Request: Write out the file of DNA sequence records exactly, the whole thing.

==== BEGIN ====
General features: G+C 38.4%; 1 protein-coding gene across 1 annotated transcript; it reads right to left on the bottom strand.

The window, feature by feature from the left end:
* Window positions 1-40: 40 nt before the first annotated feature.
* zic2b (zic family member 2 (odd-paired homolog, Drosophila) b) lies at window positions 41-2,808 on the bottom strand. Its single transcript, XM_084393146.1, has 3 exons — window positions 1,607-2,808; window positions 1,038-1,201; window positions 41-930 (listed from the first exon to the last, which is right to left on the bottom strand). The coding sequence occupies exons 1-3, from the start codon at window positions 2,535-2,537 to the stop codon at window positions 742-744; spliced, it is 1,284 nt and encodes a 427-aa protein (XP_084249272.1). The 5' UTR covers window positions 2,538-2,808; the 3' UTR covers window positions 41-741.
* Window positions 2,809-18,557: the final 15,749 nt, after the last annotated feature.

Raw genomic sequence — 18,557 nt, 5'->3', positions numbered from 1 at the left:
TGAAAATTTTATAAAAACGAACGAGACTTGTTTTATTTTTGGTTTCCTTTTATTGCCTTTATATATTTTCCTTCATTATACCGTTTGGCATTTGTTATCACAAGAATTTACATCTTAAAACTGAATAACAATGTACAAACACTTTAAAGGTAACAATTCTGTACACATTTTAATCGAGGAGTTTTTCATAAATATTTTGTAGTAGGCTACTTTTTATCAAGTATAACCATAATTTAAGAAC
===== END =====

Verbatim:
General features: G+C 38.4%; 1 protein-coding gene across 1 annotated transcript; it reads right to left on the bottom strand.

The window, feature by feature from the left end:
* Window positions 1-40: 40 nt before the first annotated feature.
* zic2b (zic family member 2 (odd-paired homolog, Drosophila) b) lies at window positions 41-2,808 on the bottom strand. Its single transcript, XM_084393146.1, has 3 exons — window positions 1,607-2,808; window positions 1,038-1,201; window positions 41-930 (listed from the first exon to the last, which is right to left on the bottom strand). The coding sequence occupies exons 1-3, from the start codon at window positions 2,535-2,537 to the stop codon at window positions 742-744; spliced, it is 1,284 nt and encodes a 427-aa protein (XP_084249272.1). The 5' UTR covers window positions 2,538-2,808; the 3' UTR covers window positions 41-741.
* Window positions 2,809-18,557: the final 15,749 nt, after the last annotated feature.

Raw genomic sequence — 18,557 nt, 5'->3', positions numbered from 1 at the left:
TGAAAATTTTATAAAAACGAACGAGACTTGTTTTATTTTTGGTTTCCTTTTATTGCCTTTATATATTTTCCTTCATTATACCGTTTGGCATTTGTTATCACAAGAATTTACATCTTAAAACTGAATAACAATGTACAAACACTTTAAAGGTAACAATTCTGTACACATTTTAATCGAGGAGTTTTTCATAAATATTTTGTAGTAGGCTACTTTTTATCAAGTATAACCATAATTTAAGAAC